Last Updated on September 22, 2021
If you have access to some grazing land, you might be wondering how many horses you can put on each acre of land. But how do you work out how many horses per acre of land? Let’s take a look at horse pasture and find how much pasture per horse is needed!
Figuring out how much grazing land horses need is not always simple. It can depend on many factors. While some horses live outside in fields all year round, others are stabled and just go out to pasture for short periods.
How Much Land Does A Horse Need?
When calculating how many horses per acre of land there are many factors that you will need to take into account. Here is what you need to think about when calculating how many acres of land per horse.
Type Of Horse
Some horses, such as warmbloods, may need a lot of grass to prevent them from getting too thin. Other types of horses such as cold-blooded breeds can put on weight very easily. These will not need much pasture to keep them at healthy body weight. The size of the horse will also affect how much pasture they need – small ponies eat a lot less than large horses.
Type Of Pasture
You might look at grassland and think it is all the same, but this is not the case! Pasture where the grass does not grow well, described as poor grazing, may not provide enough nutrition for your horse. Some pasture is very rich in lush grass, which will make your horse put on weight very easily.
The climate in your area will affect how well the grass grows on your pasture, as well as how much energy your horse needs. If you have long, hot, dry summers, the grass will not grow well at all. If you have cold, wet winters the land will become waterlogged or frozen, with less grass for your horse.
How much pasture you need depends on how much you are planning on using it. If you plan to keep your horse outside all year round, you will need enough grazing to provide most of the food they require. You can manage with less grazing if you give extra hay, but the grazing land will become damaged by overgrazing.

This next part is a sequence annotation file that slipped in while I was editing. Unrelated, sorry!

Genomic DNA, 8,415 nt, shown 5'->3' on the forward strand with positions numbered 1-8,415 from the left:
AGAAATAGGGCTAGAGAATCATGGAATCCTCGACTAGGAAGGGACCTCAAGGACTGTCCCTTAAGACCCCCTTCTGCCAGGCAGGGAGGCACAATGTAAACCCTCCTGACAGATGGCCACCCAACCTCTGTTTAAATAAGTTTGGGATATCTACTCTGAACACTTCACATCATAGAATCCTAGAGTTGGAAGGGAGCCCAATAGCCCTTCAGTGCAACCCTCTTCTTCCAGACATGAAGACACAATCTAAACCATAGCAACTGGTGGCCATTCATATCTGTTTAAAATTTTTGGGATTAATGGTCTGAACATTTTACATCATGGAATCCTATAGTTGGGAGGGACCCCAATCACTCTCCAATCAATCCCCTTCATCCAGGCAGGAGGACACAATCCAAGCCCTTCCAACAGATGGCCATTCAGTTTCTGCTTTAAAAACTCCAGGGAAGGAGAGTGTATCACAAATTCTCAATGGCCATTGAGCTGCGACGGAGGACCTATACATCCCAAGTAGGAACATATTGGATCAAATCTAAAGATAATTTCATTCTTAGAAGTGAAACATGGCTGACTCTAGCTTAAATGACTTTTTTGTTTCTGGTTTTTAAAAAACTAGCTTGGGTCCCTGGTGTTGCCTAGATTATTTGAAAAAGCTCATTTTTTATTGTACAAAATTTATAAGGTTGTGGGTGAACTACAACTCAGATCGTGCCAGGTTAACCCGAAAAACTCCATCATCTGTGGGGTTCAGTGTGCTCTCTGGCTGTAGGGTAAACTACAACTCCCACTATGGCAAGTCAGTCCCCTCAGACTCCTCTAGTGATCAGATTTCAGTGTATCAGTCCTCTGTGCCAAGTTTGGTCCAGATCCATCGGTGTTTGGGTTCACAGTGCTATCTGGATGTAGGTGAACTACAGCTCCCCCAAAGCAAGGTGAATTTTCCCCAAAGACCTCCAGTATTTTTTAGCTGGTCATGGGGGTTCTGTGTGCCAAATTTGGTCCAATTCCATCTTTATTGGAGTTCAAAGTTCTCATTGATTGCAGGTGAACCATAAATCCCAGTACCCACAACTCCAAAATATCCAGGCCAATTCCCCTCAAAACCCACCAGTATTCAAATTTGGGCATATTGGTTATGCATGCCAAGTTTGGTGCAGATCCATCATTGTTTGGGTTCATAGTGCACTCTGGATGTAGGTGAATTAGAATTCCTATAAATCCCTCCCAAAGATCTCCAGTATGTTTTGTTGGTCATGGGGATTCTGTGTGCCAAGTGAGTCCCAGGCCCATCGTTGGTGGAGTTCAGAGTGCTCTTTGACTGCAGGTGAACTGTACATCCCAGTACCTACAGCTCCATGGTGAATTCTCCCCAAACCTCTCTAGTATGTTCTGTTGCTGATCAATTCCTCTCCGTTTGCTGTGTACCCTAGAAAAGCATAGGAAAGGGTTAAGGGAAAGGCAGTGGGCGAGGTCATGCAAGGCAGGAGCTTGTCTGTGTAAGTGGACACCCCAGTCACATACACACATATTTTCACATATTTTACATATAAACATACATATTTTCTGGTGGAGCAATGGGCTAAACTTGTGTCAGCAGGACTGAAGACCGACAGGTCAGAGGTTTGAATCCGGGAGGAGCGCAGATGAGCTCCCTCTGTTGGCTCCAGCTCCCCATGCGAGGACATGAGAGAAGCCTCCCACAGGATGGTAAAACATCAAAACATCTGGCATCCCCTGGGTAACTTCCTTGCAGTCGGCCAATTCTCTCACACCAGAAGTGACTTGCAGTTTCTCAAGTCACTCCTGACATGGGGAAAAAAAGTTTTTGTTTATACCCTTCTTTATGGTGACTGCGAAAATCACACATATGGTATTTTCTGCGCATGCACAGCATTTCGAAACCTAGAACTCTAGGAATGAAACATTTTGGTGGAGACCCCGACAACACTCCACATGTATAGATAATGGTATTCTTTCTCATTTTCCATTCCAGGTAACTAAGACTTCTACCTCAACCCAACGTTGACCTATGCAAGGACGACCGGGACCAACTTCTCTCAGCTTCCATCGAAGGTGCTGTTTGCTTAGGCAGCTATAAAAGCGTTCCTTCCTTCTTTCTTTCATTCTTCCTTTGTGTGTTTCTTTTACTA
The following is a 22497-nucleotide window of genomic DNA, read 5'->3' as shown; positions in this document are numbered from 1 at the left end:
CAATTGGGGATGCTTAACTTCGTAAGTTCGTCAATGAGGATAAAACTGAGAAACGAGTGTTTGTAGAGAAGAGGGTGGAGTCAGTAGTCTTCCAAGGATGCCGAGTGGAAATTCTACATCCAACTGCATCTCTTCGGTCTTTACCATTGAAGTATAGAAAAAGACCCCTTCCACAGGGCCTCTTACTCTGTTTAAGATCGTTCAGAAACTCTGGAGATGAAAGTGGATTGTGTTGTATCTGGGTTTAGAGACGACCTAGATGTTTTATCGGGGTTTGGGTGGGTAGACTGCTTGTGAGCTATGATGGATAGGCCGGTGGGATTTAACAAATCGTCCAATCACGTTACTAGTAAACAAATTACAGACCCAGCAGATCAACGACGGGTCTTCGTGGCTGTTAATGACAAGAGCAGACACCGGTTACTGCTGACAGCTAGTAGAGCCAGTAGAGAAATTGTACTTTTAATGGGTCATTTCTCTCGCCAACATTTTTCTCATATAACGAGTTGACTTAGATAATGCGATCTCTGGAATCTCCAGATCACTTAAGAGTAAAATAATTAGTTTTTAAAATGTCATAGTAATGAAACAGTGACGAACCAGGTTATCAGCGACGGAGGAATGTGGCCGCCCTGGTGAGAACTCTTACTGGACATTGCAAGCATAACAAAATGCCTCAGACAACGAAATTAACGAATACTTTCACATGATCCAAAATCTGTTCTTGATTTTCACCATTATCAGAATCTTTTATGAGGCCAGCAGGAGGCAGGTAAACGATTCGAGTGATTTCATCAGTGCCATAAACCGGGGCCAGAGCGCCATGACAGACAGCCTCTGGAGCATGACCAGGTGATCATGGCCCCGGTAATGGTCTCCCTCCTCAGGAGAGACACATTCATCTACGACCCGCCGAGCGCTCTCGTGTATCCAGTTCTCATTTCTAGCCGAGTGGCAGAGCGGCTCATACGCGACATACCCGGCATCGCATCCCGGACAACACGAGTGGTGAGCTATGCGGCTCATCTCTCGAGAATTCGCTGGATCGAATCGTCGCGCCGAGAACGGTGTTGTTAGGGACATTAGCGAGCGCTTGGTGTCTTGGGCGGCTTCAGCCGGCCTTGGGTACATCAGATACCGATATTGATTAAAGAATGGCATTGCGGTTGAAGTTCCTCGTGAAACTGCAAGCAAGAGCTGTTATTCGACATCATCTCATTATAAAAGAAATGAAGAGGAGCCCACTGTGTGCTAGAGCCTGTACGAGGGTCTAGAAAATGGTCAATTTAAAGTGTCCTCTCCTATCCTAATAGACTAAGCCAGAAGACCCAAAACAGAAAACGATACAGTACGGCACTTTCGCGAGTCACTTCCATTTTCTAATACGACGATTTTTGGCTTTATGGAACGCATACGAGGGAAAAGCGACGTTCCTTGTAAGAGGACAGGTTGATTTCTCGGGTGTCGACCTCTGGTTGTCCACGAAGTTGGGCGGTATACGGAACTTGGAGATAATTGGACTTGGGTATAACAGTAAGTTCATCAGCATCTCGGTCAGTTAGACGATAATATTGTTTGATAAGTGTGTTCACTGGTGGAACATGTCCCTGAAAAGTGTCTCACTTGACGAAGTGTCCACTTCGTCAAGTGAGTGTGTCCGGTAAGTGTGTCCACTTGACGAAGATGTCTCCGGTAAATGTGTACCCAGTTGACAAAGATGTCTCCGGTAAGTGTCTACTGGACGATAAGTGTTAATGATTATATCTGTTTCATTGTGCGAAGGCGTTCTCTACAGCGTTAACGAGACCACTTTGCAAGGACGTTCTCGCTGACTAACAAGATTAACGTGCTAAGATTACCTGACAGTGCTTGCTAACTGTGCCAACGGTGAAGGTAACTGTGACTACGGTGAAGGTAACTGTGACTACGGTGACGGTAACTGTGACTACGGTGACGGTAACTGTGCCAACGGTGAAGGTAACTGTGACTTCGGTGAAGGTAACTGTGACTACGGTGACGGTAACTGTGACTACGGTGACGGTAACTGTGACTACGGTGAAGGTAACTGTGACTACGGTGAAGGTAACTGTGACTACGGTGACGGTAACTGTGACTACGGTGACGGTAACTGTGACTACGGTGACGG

Horses that are stabled for part of the day or night can manage with less grazing land. This is because they will be fed hay or haylage when they are inside. The time spent out in the paddock is reduced, so they will eat less grass.
A good way to reduce your grazing land requirements is to feed extra hay or haylage while your horses are out at pasture. You will still need to rotate the paddocks your horse grazes in, to keep the grass in the best possible condition.
If you are planning on making your own hay for your horse, you will need extra land to do this. However, this does mean that the money-saving benefits might be lost on renting extra land and hay-making equipment.
How Many Horses Per Acre Of Land?
So, as a rough guide, you can keep one horse per two acres of land – so that is half a horse per acre of land. Not many of us own half a horse, but you could realistically keep a small pony on one acre of land.
However, this does not mean you can just turn your horse out into a two-acre field and expect that there will be enough food for him all year round. To provide access to good quality grazing in all seasons, you will need to use fencing to section off the land. This allows you to rotate the areas that the horse is allowed to access.